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Everything is fake

Well as you may know I’m in the midst of writing a book on how Branding is affected by all the new technologies, specifically social media and Branded Utility. In this process I have, to my great pleasure revisited som of the old Post Modern writers. WOW. They just saw all this 30 years ago. A guy like Baudrillard talks about how everything becomes reproductions or fakes of the original which no longer exists because of the mass media reproduction and redefinition of cultural and social symbols. In my mind this really echoes everything from peer-to-peer file sharing to look-a-like goths or other sub/pop cultures to the state of music to advertising, social media, viral comms, etc. It’s all happening:-)

Please read Simulacra and Simulation if you have not already – Its really worth a read.


2 Responses to “Everything is fake”

  1. Lachlan Says:

    Interestingly enough, Baudrillard’s Simulcra and Simulation was referenced in the Matrix in the opening scenes where Neo hides his pirate disks
    Hyperreality being an obvious theme in the film it was a cheeky reference for anyone who was quick enough to see it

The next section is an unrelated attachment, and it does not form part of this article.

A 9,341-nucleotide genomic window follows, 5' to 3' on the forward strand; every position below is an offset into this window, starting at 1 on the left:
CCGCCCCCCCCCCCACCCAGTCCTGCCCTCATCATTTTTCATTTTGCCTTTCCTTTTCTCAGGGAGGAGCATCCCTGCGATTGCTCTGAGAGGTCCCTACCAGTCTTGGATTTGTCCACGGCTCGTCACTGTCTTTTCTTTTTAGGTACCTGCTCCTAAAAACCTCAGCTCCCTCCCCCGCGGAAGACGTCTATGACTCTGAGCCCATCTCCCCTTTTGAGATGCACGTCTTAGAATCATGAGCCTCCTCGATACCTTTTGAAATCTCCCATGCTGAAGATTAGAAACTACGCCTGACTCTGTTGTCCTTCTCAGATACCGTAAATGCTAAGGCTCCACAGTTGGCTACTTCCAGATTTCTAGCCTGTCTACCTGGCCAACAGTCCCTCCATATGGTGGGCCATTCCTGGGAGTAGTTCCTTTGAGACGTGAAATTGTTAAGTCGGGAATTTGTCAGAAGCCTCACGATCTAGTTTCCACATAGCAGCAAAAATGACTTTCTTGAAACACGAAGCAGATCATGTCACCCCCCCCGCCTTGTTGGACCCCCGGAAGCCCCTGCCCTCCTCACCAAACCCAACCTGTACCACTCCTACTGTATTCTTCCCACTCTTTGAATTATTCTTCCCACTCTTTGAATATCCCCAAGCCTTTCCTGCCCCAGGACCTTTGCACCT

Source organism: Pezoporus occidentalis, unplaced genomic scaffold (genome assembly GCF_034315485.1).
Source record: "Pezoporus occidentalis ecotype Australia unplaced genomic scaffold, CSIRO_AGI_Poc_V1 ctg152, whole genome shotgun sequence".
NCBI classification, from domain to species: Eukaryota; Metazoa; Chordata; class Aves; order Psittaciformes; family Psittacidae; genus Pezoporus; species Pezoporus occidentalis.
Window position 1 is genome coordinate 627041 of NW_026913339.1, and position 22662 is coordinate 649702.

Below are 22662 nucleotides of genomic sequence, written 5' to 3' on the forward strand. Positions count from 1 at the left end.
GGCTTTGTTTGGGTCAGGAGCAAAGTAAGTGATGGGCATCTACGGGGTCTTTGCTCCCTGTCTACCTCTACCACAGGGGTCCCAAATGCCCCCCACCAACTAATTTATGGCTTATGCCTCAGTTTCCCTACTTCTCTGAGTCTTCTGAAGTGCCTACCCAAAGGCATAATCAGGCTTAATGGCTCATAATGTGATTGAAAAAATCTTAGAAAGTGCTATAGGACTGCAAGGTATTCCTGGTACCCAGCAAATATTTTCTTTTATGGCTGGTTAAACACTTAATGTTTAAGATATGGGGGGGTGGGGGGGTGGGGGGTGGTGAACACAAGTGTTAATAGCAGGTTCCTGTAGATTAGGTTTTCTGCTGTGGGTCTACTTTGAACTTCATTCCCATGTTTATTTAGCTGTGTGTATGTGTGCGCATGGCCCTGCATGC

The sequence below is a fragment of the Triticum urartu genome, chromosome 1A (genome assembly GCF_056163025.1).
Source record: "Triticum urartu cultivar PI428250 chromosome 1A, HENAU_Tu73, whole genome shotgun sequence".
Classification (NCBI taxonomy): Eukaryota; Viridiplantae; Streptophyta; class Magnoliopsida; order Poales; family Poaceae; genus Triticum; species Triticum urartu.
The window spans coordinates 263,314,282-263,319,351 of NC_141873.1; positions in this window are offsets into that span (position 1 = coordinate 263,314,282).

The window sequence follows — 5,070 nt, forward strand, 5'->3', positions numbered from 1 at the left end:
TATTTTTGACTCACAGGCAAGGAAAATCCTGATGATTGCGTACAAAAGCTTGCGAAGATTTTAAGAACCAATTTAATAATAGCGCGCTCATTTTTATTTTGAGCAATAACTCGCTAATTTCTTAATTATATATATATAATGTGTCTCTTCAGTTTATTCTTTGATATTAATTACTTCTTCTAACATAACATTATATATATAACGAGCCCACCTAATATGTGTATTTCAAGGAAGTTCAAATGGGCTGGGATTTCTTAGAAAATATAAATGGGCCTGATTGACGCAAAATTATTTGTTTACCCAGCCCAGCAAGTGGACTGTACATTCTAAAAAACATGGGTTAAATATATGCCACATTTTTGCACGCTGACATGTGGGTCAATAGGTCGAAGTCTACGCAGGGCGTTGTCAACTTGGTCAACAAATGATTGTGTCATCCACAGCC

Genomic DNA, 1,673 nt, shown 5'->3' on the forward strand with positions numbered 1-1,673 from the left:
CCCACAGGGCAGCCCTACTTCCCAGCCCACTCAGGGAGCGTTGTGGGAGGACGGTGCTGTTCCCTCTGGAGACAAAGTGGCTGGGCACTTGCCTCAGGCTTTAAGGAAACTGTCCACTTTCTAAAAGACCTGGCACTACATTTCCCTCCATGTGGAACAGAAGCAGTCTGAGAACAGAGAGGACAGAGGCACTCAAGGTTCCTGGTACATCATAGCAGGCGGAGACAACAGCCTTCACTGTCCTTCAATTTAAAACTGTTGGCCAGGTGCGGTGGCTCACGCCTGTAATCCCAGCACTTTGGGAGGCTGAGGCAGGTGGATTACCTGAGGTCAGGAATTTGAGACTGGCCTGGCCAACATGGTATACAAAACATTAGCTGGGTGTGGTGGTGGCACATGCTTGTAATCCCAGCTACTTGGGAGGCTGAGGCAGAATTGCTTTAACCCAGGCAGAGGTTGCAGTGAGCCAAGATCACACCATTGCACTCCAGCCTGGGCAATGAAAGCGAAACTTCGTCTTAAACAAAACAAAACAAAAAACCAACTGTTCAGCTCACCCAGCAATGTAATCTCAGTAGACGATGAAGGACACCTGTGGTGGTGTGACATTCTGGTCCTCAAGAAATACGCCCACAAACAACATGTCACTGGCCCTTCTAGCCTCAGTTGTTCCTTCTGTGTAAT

Interesting also is the idea that communication from brands has always been disconnected from reality. We deal in social reference, symbols and motivations. One of our core challenges as communication planners and advertising practitioners is how we can make that communication real and have a tangible impact in our consumers lives, bringing communication out of an imaginary space that we invite consumers to visit and into a real and meaningful space where consumers engage with us

  2. Iben Larsen Says:

    @Lachlan: I totally agree with your point of view about dealing with social references, symbols and motivations as communicators. However I believe that the consumers and we are present in the same areas today in a renewed way due to digital media. Being present on the same arena, instead of us inviting the consumers to visit our definition of meaningful space, we find the consumers themselves defining those spaces – inviting us to engage with them. This creates new and exciting challenges to us as communication planners leaning towards a more personal, human – and therefore unique -approach when we want to point to different brands and services.
    It’s really about transparancy – a hyper transparancy or sensitivity that brands and communicators are being forced to cope with if they want to interact with the consumers offering them useful and meaningful supplements.

    @Kristian: Thanks for reminding me of good old Baudrillard – i remember a thesis at university interpreting him and Horkheimer & Adorno: the Dialectic of Enlightenment with their criticism on mass production

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